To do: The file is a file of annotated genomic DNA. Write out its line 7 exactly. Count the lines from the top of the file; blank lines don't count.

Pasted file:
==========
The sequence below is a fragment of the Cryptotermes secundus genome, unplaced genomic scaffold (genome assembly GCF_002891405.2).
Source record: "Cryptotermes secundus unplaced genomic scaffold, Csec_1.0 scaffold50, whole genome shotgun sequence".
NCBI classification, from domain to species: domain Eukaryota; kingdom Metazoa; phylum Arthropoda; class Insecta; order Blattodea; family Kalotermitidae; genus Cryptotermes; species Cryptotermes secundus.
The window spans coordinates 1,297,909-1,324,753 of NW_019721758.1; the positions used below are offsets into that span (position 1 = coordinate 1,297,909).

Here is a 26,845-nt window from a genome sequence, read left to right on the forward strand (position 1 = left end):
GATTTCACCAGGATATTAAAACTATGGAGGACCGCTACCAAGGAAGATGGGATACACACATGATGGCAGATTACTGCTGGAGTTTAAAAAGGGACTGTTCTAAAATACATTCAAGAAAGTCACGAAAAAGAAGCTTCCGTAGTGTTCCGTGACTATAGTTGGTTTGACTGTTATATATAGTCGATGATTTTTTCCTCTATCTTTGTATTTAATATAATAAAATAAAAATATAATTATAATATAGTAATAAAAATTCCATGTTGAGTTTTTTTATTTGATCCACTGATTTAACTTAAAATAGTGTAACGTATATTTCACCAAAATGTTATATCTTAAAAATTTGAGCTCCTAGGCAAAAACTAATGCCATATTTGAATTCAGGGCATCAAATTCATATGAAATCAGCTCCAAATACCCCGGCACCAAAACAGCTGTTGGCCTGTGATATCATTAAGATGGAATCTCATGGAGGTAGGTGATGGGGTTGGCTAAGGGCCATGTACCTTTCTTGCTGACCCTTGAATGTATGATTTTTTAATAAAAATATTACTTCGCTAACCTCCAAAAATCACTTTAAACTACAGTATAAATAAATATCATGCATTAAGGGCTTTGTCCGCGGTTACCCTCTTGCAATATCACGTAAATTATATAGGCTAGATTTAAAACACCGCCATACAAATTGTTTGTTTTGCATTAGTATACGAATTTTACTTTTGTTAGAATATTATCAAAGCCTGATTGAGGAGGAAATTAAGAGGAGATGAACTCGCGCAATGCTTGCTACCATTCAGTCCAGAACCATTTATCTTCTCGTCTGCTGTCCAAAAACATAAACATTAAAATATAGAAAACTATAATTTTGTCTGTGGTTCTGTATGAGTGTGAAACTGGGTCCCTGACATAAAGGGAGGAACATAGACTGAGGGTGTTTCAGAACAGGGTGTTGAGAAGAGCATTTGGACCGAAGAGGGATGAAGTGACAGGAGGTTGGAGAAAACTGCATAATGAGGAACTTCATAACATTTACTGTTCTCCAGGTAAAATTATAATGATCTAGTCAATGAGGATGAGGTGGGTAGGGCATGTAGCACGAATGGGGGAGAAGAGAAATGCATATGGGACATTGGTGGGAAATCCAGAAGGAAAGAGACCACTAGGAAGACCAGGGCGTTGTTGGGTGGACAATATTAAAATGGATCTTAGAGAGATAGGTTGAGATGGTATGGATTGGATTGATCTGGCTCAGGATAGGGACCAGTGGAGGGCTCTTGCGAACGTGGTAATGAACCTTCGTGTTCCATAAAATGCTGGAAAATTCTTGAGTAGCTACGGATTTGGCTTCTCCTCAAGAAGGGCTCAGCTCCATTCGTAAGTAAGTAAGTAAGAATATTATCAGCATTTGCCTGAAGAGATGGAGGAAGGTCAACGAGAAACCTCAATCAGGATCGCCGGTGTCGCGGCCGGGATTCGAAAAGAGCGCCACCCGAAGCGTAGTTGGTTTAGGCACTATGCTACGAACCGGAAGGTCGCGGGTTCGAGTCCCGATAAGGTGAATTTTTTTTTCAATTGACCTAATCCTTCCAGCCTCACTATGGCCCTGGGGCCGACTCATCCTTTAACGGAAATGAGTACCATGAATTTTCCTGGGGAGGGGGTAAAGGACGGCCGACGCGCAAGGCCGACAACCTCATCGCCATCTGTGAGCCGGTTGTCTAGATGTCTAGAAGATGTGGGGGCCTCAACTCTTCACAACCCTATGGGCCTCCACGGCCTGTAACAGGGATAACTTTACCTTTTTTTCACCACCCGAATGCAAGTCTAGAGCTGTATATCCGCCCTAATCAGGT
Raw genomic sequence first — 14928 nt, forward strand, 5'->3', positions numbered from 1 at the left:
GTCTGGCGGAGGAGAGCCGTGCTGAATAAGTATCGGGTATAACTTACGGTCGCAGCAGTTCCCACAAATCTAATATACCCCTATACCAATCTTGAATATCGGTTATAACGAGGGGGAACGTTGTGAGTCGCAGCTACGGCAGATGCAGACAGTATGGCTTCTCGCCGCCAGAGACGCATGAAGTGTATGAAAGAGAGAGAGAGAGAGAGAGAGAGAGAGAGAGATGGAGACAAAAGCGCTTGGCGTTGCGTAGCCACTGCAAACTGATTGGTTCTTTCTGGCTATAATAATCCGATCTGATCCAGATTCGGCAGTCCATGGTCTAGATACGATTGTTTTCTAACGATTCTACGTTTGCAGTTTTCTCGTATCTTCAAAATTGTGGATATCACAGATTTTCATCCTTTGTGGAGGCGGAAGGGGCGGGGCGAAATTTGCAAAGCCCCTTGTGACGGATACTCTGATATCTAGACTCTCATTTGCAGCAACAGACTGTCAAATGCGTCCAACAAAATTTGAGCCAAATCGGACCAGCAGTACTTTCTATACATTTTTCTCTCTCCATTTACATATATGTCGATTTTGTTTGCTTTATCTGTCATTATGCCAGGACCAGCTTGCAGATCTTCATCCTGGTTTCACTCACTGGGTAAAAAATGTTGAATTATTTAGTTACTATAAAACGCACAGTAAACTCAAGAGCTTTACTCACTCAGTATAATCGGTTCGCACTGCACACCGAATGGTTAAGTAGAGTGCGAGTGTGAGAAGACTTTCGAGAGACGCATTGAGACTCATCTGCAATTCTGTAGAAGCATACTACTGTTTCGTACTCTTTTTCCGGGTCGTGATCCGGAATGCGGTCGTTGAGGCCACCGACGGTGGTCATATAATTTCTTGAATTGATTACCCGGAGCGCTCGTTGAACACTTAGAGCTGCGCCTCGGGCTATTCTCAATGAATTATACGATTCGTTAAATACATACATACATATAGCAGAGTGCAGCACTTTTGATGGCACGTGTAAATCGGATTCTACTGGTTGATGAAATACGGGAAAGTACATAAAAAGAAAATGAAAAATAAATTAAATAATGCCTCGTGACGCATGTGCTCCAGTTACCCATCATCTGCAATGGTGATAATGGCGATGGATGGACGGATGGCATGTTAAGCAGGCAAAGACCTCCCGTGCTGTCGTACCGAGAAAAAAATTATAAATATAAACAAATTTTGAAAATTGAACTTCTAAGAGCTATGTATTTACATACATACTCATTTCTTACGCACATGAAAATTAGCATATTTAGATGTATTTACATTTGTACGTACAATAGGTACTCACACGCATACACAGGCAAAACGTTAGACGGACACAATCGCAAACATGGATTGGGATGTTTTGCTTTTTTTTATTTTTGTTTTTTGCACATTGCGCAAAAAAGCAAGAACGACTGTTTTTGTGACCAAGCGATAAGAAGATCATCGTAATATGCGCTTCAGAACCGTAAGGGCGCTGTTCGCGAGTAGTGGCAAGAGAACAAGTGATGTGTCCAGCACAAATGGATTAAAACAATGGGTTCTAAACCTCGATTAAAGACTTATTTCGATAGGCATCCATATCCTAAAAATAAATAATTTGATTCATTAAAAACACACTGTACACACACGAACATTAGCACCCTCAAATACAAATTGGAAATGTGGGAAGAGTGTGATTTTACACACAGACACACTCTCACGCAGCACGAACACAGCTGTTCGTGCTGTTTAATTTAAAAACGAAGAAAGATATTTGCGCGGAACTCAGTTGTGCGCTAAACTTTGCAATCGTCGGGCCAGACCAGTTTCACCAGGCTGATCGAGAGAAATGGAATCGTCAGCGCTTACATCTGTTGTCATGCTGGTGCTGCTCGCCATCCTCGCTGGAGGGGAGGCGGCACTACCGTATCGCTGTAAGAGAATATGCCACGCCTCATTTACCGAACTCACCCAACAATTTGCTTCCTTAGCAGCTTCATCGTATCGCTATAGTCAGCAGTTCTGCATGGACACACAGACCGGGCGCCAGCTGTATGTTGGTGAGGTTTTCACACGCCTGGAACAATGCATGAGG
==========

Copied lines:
Raw genomic sequence first — 14928 nt, forward strand, 5'->3', positions numbered from 1 at the left: